The government’s first and only offshore drilling auction, covering millions of acres in the Gulf of Mexico, was quashed by another judge who said the government hadn’t considered the impacts of climate change thoroughly enough. The administration has not appealed that ruling.

The five-year plan is required under the Outer Continental Shelf Act. The current blueprint, finalized under President Barack Obama, expired Thursday. President Donald J. Trump proposed opening virtually all waters in the United States to drilling, but that plan met strong opposition from Republicans in Florida who were concerned about the impact on tourism and it was never finalized.

Experts have said Mr Biden’s earliest plan could be finalized by the end of this year. The government will post public comments on the plan for 90 days after it’s published in the Federal Register, most likely early next week.

Interior Department officials noted that Mr. Trump’s plan proposed 47 leases in every coastal area of ​​the country, including sites where drilling was never performed. Biden’s plan “significantly narrowed the area under consideration for rental to the Gulf of Mexico and Cook Inlet, where there is existing manufacturing and infrastructure,” officials said in a statement.

The agency also noted that areas of potential lease sale in the proposed plan will not necessarily appear in the final version. But areas that are not included, such as the Atlantic, Pacific and Arctic waters, will not appear in the final metric.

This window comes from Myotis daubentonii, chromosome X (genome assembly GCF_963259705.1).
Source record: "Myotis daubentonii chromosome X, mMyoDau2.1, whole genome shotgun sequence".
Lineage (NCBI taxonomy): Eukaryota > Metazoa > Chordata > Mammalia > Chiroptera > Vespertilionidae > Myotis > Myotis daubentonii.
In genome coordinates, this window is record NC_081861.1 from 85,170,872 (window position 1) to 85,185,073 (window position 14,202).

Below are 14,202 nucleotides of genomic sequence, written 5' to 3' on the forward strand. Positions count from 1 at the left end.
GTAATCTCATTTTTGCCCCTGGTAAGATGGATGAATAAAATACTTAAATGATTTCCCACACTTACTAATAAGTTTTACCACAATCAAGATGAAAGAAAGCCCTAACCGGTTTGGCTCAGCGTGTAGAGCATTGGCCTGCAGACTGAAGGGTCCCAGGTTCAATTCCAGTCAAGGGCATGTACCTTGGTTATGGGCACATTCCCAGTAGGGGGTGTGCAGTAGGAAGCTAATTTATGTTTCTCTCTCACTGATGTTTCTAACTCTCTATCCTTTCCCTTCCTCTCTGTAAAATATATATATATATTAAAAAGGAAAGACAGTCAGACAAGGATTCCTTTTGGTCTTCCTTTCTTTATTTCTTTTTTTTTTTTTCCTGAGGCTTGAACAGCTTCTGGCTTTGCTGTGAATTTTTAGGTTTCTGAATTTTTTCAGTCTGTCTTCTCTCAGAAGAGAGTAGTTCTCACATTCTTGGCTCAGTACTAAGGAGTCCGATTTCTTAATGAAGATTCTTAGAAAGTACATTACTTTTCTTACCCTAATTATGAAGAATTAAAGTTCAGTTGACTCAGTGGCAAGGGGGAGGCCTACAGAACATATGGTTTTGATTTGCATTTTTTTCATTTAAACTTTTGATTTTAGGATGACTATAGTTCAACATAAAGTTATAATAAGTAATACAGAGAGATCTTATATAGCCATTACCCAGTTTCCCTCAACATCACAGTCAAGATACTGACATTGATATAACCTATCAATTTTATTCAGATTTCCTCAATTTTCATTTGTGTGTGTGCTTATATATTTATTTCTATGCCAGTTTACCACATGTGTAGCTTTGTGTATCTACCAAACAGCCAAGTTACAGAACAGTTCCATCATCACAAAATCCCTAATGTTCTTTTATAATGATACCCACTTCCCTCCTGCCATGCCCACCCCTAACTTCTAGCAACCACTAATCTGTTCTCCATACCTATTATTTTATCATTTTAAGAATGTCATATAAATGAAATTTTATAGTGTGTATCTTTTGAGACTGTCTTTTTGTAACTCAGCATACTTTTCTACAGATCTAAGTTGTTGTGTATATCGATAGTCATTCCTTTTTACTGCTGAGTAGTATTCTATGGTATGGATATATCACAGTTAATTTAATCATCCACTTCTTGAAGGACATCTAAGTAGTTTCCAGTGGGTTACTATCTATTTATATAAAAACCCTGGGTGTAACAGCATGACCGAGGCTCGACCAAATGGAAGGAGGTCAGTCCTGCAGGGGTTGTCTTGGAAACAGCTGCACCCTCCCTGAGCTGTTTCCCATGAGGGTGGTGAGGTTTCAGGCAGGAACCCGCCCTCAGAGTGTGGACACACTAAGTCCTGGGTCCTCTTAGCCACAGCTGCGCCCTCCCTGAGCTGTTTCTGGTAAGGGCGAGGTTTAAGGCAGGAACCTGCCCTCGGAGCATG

Mr Biden’s draft plan is likely to have political ramifications. Senator Joe Manchin III, the West Virginia Democrat who holds the majority in the evenly divided Senate, has urged the president to offer more drilling rights in the Gulf to help alleviate high energy prices.

On Friday, Mr Manchin said in a statement that he was disappointed that the Biden administration had included a no-lease option in the plan.

“Our leasing programs are a critical part of US energy security,” said Mr. Manchin. “I hope the government will eventually give the green light to a plan that will expand domestic energy production.”

Mary Durbin, president of the Energy Institute at the United States Chamber of Commerce, called the plan “another blow to consumers and businesses suffering from high energy prices and inflation.”

But Representative Raul Grijalva, the Arizona Democrat who heads the House Natural Resources Committee, said he was alarmed by the idea of ​​new leases, noting that oil and gas companies have leased 8 million acres of offshore waters. that have not been developed.

The new drilling plan was so sensitive that Biden’s closest associates led internal negotiations about whether and where future drilling could be allowed.

Biden has pledged to cut United States emissions by about 50 percent this decade, but is running out of options to tackle climate change. Legislation to allow for significant emissions reductions has stalled, and on Thursday the Supreme Court limited the Environmental Protection Agency’s ability to reduce climate pollution from power plants.